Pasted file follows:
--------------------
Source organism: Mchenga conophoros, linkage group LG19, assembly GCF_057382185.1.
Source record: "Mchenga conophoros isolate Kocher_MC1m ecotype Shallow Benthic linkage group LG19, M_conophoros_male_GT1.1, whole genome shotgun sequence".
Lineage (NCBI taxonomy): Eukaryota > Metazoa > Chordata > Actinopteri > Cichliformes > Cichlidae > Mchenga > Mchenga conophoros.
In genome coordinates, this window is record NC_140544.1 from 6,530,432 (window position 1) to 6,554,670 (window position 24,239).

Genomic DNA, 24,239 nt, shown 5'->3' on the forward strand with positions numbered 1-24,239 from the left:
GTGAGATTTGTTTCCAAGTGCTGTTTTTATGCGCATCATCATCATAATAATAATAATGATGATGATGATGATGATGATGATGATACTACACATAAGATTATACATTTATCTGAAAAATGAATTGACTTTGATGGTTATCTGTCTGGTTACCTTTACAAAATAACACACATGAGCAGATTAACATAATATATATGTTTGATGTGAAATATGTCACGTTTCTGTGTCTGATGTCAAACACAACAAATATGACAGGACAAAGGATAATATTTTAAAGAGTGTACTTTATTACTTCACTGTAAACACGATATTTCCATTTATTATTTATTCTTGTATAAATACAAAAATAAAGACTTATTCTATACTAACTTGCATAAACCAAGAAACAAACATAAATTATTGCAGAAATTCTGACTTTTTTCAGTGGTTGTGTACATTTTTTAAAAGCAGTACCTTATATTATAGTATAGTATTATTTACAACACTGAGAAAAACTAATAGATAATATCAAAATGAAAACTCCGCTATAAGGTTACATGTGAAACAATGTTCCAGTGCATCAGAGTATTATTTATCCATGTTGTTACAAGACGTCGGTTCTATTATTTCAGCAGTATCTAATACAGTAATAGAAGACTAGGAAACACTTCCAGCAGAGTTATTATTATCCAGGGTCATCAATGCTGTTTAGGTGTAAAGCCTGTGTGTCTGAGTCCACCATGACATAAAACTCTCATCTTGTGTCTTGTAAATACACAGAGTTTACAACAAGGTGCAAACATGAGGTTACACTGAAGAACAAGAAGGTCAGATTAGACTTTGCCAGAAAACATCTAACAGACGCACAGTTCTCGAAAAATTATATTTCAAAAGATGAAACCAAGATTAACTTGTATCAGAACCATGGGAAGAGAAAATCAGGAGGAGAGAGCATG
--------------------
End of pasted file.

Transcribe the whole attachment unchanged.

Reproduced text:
Source organism: Mchenga conophoros, linkage group LG19, assembly GCF_057382185.1.
Source record: "Mchenga conophoros isolate Kocher_MC1m ecotype Shallow Benthic linkage group LG19, M_conophoros_male_GT1.1, whole genome shotgun sequence".
Lineage (NCBI taxonomy): Eukaryota > Metazoa > Chordata > Actinopteri > Cichliformes > Cichlidae > Mchenga > Mchenga conophoros.
In genome coordinates, this window is record NC_140544.1 from 6,530,432 (window position 1) to 6,554,670 (window position 24,239).

Genomic DNA, 24,239 nt, shown 5'->3' on the forward strand with positions numbered 1-24,239 from the left:
GTGAGATTTGTTTCCAAGTGCTGTTTTTATGCGCATCATCATCATAATAATAATAATGATGATGATGATGATGATGATGATGATACTACACATAAGATTATACATTTATCTGAAAAATGAATTGACTTTGATGGTTATCTGTCTGGTTACCTTTACAAAATAACACACATGAGCAGATTAACATAATATATATGTTTGATGTGAAATATGTCACGTTTCTGTGTCTGATGTCAAACACAACAAATATGACAGGACAAAGGATAATATTTTAAAGAGTGTACTTTATTACTTCACTGTAAACACGATATTTCCATTTATTATTTATTCTTGTATAAATACAAAAATAAAGACTTATTCTATACTAACTTGCATAAACCAAGAAACAAACATAAATTATTGCAGAAATTCTGACTTTTTTCAGTGGTTGTGTACATTTTTTAAAAGCAGTACCTTATATTATAGTATAGTATTATTTACAACACTGAGAAAAACTAATAGATAATATCAAAATGAAAACTCCGCTATAAGGTTACATGTGAAACAATGTTCCAGTGCATCAGAGTATTATTTATCCATGTTGTTACAAGACGTCGGTTCTATTATTTCAGCAGTATCTAATACAGTAATAGAAGACTAGGAAACACTTCCAGCAGAGTTATTATTATCCAGGGTCATCAATGCTGTTTAGGTGTAAAGCCTGTGTGTCTGAGTCCACCATGACATAAAACTCTCATCTTGTGTCTTGTAAATACACAGAGTTTACAACAAGGTGCAAACATGAGGTTACACTGAAGAACAAGAAGGTCAGATTAGACTTTGCCAGAAAACATCTAACAGACGCACAGTTCTCGAAAAATTATATTTCAAAAGATGAAACCAAGATTAACTTGTATCAGAACCATGGGAAGAGAAAATCAGGAGGAGAGAGCATG